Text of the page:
From The New Yorker , on the future of the book:
When I first spoke to MacInnis, several months ago, he told me that today’s digital shelves are the equivalent of a “mechanized horse and carriage.” “What they’re selling is essentially a book,” he said. “They haven’t added anything. Who cares?” He described his approach to publishing as a shift “from being a book to being software. I don’t know where that line is, but I think we’ve already crossed it.” Around that time, Holliday’s company came out with a publishing platform called Citia, which breaks up a book into modules, pared down, CliffsNotes-style, “without so many illustrative examples,” she said. Citia has two book-chunk collections on the market now — “What Technology Wants” and “Predictably Irrational” — with a few more in the works. Speaking on the panel, Holliday threw up her hands, wishing to dispel “the myth that a book is a straight line, or a string of pages,” as publishers see it. “Nonfiction is a constellation of ideas that you have to string into a straight line,” she said. Holliday envisions a Pinterest-type board, where readers could post their favorite cards. “They might read pieces of hundreds of thousands of books, and not one whole book,” she said. “Is that so bad?”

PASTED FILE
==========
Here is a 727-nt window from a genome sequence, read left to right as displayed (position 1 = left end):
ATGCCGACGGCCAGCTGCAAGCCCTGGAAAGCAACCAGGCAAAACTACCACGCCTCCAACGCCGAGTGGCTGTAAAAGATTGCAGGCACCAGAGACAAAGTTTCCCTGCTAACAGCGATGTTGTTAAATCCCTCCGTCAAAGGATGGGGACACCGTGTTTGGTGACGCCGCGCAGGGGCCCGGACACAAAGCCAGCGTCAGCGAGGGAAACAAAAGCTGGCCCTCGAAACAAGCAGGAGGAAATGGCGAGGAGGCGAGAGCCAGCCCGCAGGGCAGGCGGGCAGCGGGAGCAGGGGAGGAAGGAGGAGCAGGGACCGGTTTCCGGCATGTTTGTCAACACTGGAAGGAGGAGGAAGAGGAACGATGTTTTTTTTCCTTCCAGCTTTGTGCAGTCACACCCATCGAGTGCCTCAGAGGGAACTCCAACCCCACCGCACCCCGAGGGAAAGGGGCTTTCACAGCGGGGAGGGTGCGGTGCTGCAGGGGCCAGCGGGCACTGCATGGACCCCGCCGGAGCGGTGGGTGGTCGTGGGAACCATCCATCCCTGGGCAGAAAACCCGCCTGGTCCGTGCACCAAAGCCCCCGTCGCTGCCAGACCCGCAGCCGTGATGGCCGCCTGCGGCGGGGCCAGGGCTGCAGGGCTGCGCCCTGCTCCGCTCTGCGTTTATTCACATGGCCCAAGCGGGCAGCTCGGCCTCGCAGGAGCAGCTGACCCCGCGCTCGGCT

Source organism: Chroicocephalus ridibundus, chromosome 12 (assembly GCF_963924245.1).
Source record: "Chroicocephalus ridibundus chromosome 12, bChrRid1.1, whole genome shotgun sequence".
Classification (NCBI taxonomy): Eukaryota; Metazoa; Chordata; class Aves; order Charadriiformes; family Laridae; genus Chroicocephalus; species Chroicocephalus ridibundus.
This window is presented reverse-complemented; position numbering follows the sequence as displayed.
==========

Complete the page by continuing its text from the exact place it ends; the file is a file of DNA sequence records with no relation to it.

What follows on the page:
Well . . . yeah, I’d say so. There’s a powerful moment in a very large book I have praised before , Black Lamb and Grey Falcon, in which Rebecca West asks of a place in the Balkans, “And what has happened there? The answer is too long, as long indeed, as this book, which hardly anybody will read by reason of its length. Here is the calamity of our modern life, we cannot know all the things which it is necessary for our survival that we should know.” Not all stories need to be as long as the one West tells, but many of the “things which it is necessary for our survival that we should know” are complicated, entangled, interrelated, and for a society to thrive it needs to have many people — not all, but many — who have the patience and concentration to work through long narratives and arguments.
To cite just one example from among books I have recently read, Roger Scruton’s How To Think Seriously About the Planet  is nearly five hundred pages long and could scarcely be much shorter without seriously compromising its argument. The entanglements here involve the science of environmental change, national and international regulatory structures, the priorities of local communities, the problems of finding adequate motives for people to do the right thing, and so on and so on. Trying to figure out how those forces interact by having recourse to “a Pinterest-type board, where readers could post their favorite cards” is a risible thought.
And of course, most people who have opinions about the issues Scruton raises could inscribe their entire body of knowledge about those issues on a 3X5 card. This is our problem, not a circumstance to cheerfully adapt to. We need more advocacy for book-length treatments of our society’s major concerns, not a turning aside from them.